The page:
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THE JOURNAL OF SPORTS MEDICINE AND PHYSICAL FITNESS

A Journal on Applied Physiology, Biomechanics, Preventive Medicine,
Sports Medicine and Traumatology, Sports Psychology


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ORIGINAL ARTICLE  EXERCISE PHYSIOLOGY AND BIOMECHANICS


The Journal of Sports Medicine and Physical Fitness 2018 January-February;58(1-2):43-9

DOI: 10.23736/S0022-4707.16.06792-X

Copyright © 2016 EDIZIONI MINERVA MEDICA

language: English

Effects of a trail mountain race on neuromuscular performance and hydration status in trained runners

Ernest BAIGET 1 , Javier PEÑA 1, Xantal BORRÀS 1, Toni CAPARRÓS 1, José L. LÓPEZ 1, Francesc MARIN 1, Jordi COMA 1, Eduard COMERMA 2

1 Sport Performance Analysis Research Group, University of Vic, Barcelona, Spain; 2 Department of Physical Activity Sciences, University of Vic, Barcelona, Spain


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BACKGROUND: The aims of this study were to examine the effects of a trail mountain race (TMR) on hydration status and neuromuscular performance of recreational trail runners, and to determine the relationship among these parameters, subject’s characteristics and competitive performance.
METHODS: Thirty-five male recreational trail runners (age 38.1±9.5 years; height 177.3±5.8 cm; body mass 73.8±8.4 kg) were assessed before and after a 21.1-km TMR. Hydration status (urine color [Ucol] and body mass [BM]) and neuromuscular performance (countermovement jump [CMJ] and rebound jumps [RJ]) were assessed.
RESULTS: Significant changes following the TMR included RJ mean contact time (RJMCT) (12%, ES=-0.35, P<0.05) and dehydration status increases (BM reductions -2.7%, ES=0.24, P<0.001; Ucol: 147% increase, ES=-1.8, P<0.001). Low to moderate positive correlations were found between pre- and post-TMR BM (r=0.5-0.54; P<0.01), post-race Ucol (r=0.37; P<0.05), age (r=0.57; P<0.01) and TMR performance. Participants’ age combined with Ucol and the RJMJH post-TMR, explained 65% of the variance in the final running time (r=0.81; P=0.000).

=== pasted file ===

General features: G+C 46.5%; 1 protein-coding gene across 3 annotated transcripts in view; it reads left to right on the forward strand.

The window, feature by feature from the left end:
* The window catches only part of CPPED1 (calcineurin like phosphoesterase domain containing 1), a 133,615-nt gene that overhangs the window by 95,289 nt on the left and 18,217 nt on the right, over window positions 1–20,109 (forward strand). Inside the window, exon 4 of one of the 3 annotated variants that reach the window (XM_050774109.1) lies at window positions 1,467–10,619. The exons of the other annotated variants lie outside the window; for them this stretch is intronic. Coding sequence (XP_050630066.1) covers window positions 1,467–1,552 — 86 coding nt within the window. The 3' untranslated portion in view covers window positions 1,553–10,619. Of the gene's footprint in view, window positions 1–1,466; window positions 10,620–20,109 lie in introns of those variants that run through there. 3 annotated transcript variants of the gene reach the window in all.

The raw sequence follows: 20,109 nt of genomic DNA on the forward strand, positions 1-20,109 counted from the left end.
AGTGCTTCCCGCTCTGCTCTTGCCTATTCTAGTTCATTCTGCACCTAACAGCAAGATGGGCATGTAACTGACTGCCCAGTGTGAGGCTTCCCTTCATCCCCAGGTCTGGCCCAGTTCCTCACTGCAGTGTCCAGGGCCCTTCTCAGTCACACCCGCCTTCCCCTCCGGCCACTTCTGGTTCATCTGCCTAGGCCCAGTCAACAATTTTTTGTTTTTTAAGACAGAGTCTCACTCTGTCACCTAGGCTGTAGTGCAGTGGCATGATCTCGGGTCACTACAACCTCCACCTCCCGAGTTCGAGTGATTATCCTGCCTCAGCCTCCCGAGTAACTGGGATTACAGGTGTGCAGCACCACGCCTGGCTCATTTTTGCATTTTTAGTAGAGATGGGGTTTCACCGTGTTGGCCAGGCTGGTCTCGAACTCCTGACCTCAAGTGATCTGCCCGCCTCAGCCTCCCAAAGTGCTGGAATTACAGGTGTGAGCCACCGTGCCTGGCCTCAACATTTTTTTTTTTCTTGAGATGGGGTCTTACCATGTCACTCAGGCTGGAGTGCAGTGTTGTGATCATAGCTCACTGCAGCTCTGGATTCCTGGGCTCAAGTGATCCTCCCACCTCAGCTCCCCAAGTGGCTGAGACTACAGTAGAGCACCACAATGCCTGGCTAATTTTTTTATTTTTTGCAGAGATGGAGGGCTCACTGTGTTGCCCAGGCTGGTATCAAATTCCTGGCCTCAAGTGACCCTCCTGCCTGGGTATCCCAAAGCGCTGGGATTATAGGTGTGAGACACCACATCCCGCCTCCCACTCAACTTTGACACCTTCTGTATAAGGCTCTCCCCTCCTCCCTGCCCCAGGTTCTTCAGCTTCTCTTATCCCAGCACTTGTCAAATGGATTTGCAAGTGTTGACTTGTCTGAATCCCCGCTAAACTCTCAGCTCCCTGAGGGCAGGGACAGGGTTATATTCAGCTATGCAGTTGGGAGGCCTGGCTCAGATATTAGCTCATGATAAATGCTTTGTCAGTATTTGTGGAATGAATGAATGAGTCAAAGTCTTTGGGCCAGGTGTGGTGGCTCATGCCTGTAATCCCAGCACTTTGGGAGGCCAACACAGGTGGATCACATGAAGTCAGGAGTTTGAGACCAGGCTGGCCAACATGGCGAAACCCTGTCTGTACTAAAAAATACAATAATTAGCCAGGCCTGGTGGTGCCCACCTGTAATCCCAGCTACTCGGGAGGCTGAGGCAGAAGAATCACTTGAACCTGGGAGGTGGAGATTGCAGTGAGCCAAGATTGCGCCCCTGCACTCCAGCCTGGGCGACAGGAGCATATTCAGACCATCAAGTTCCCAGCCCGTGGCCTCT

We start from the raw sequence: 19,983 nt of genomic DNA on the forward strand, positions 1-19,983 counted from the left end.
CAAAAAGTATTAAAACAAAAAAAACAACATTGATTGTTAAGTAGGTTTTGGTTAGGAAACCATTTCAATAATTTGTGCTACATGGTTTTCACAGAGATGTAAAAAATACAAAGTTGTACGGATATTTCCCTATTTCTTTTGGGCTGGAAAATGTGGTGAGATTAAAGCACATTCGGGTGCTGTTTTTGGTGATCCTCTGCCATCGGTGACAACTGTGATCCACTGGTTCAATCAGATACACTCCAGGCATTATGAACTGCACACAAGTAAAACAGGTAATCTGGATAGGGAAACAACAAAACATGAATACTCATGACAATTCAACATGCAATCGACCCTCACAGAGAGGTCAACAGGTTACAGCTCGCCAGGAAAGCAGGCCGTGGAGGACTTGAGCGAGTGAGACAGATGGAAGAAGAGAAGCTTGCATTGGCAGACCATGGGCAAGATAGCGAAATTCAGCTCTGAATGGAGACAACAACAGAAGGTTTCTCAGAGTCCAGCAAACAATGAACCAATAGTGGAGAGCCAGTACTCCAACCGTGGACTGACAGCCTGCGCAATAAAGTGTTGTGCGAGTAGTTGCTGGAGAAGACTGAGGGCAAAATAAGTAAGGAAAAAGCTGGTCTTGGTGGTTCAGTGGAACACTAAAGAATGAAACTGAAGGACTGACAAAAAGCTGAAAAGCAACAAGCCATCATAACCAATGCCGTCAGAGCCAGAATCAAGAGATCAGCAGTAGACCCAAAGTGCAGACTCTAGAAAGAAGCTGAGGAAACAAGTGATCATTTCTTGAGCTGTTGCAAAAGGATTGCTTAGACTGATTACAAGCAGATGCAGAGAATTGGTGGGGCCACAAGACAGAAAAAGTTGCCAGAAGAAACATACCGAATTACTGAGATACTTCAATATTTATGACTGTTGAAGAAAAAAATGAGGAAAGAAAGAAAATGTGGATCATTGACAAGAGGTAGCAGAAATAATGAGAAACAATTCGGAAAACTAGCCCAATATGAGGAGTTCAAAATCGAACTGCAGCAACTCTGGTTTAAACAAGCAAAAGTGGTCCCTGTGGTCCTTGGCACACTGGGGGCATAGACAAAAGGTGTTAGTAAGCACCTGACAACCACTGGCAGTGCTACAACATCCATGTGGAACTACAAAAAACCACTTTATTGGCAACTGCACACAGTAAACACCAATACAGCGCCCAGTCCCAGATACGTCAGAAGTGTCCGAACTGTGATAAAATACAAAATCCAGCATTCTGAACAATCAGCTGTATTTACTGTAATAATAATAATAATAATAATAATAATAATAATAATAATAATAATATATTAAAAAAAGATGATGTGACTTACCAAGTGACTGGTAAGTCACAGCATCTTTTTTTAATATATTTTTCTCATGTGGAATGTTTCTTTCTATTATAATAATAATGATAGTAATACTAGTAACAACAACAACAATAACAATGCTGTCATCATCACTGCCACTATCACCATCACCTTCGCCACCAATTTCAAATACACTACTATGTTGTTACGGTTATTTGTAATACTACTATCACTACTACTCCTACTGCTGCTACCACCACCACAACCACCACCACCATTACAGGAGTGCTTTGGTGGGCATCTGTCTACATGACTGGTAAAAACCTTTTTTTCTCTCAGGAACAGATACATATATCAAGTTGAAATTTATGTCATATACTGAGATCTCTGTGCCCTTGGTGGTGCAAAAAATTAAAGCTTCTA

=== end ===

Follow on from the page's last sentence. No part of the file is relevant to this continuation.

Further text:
CONCLUSIONS: Participation in a 21.1-km TMR in recreational runners results in small reductions of the neuromuscular function and increases in dehydration levels. The hydration status (Ucol) and the RJMJH post-TMR combined with the runners’ chronological age seemed to be good predictors of the final running performance.


KEY WORDS: Running - Dehydration - Muscle strength

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Publication History

Issue published online: November 29, 2017
Article first published online: November 30, 2016
Manuscript accepted: November 22, 2016
Manuscript revised: November 10, 2016
Manuscript received: June 22, 2016

Cite this article as

Baiget E, Peña J, Borràs X, Caparrós T, López JL, Marin F, et al. Effects of a trail mountain race on neuromuscular performance and hydration status in trained runners. J Sports Med Phys Fitness 2018;58:43-9. DOI: 10.23736/S0022-4707.16.06792-X

Corresponding author e-mail

ernest.baiget@uvic.cat